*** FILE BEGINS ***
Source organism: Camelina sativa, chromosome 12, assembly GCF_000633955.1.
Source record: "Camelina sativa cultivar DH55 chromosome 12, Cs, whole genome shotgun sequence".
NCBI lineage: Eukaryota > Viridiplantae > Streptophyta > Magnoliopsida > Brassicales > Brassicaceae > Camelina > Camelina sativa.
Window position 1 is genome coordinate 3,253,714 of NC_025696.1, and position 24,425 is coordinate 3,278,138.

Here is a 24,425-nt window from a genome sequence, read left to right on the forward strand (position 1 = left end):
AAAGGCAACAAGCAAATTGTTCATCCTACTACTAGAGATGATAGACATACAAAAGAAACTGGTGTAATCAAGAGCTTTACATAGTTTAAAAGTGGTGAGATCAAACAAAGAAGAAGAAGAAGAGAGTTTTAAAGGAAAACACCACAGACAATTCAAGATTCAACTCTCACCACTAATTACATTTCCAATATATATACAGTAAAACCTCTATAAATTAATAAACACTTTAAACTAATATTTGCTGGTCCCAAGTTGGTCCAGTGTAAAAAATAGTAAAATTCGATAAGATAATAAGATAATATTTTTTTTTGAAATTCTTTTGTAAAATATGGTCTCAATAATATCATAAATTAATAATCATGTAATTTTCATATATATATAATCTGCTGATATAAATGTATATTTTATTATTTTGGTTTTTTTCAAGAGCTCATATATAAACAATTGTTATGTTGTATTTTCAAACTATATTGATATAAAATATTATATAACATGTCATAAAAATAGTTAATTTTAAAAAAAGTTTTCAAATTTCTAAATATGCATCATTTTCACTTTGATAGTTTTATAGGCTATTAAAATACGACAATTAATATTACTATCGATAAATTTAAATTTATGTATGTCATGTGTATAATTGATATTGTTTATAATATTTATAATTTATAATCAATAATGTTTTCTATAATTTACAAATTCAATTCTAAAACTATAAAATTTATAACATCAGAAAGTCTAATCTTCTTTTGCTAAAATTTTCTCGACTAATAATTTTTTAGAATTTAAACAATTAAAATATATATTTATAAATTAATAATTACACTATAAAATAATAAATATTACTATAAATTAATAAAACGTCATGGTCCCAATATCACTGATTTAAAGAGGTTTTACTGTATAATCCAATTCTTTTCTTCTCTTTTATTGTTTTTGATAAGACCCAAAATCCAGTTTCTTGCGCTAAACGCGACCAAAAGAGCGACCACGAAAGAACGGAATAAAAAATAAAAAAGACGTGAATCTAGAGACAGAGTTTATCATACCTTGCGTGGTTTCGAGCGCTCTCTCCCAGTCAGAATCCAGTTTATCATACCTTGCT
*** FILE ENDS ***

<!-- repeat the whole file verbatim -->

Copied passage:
Source organism: Camelina sativa, chromosome 12, assembly GCF_000633955.1.
Source record: "Camelina sativa cultivar DH55 chromosome 12, Cs, whole genome shotgun sequence".
NCBI lineage: Eukaryota > Viridiplantae > Streptophyta > Magnoliopsida > Brassicales > Brassicaceae > Camelina > Camelina sativa.
Window position 1 is genome coordinate 3,253,714 of NC_025696.1, and position 24,425 is coordinate 3,278,138.

Here is a 24,425-nt window from a genome sequence, read left to right on the forward strand (position 1 = left end):
AAAGGCAACAAGCAAATTGTTCATCCTACTACTAGAGATGATAGACATACAAAAGAAACTGGTGTAATCAAGAGCTTTACATAGTTTAAAAGTGGTGAGATCAAACAAAGAAGAAGAAGAAGAGAGTTTTAAAGGAAAACACCACAGACAATTCAAGATTCAACTCTCACCACTAATTACATTTCCAATATATATACAGTAAAACCTCTATAAATTAATAAACACTTTAAACTAATATTTGCTGGTCCCAAGTTGGTCCAGTGTAAAAAATAGTAAAATTCGATAAGATAATAAGATAATATTTTTTTTTGAAATTCTTTTGTAAAATATGGTCTCAATAATATCATAAATTAATAATCATGTAATTTTCATATATATATAATCTGCTGATATAAATGTATATTTTATTATTTTGGTTTTTTTCAAGAGCTCATATATAAACAATTGTTATGTTGTATTTTCAAACTATATTGATATAAAATATTATATAACATGTCATAAAAATAGTTAATTTTAAAAAAAGTTTTCAAATTTCTAAATATGCATCATTTTCACTTTGATAGTTTTATAGGCTATTAAAATACGACAATTAATATTACTATCGATAAATTTAAATTTATGTATGTCATGTGTATAATTGATATTGTTTATAATATTTATAATTTATAATCAATAATGTTTTCTATAATTTACAAATTCAATTCTAAAACTATAAAATTTATAACATCAGAAAGTCTAATCTTCTTTTGCTAAAATTTTCTCGACTAATAATTTTTTAGAATTTAAACAATTAAAATATATATTTATAAATTAATAATTACACTATAAAATAATAAATATTACTATAAATTAATAAAACGTCATGGTCCCAATATCACTGATTTAAAGAGGTTTTACTGTATAATCCAATTCTTTTCTTCTCTTTTATTGTTTTTGATAAGACCCAAAATCCAGTTTCTTGCGCTAAACGCGACCAAAAGAGCGACCACGAAAGAACGGAATAAAAAATAAAAAAGACGTGAATCTAGAGACAGAGTTTATCATACCTTGCGTGGTTTCGAGCGCTCTCTCCCAGTCAGAATCCAGTTTATCATACCTTGCT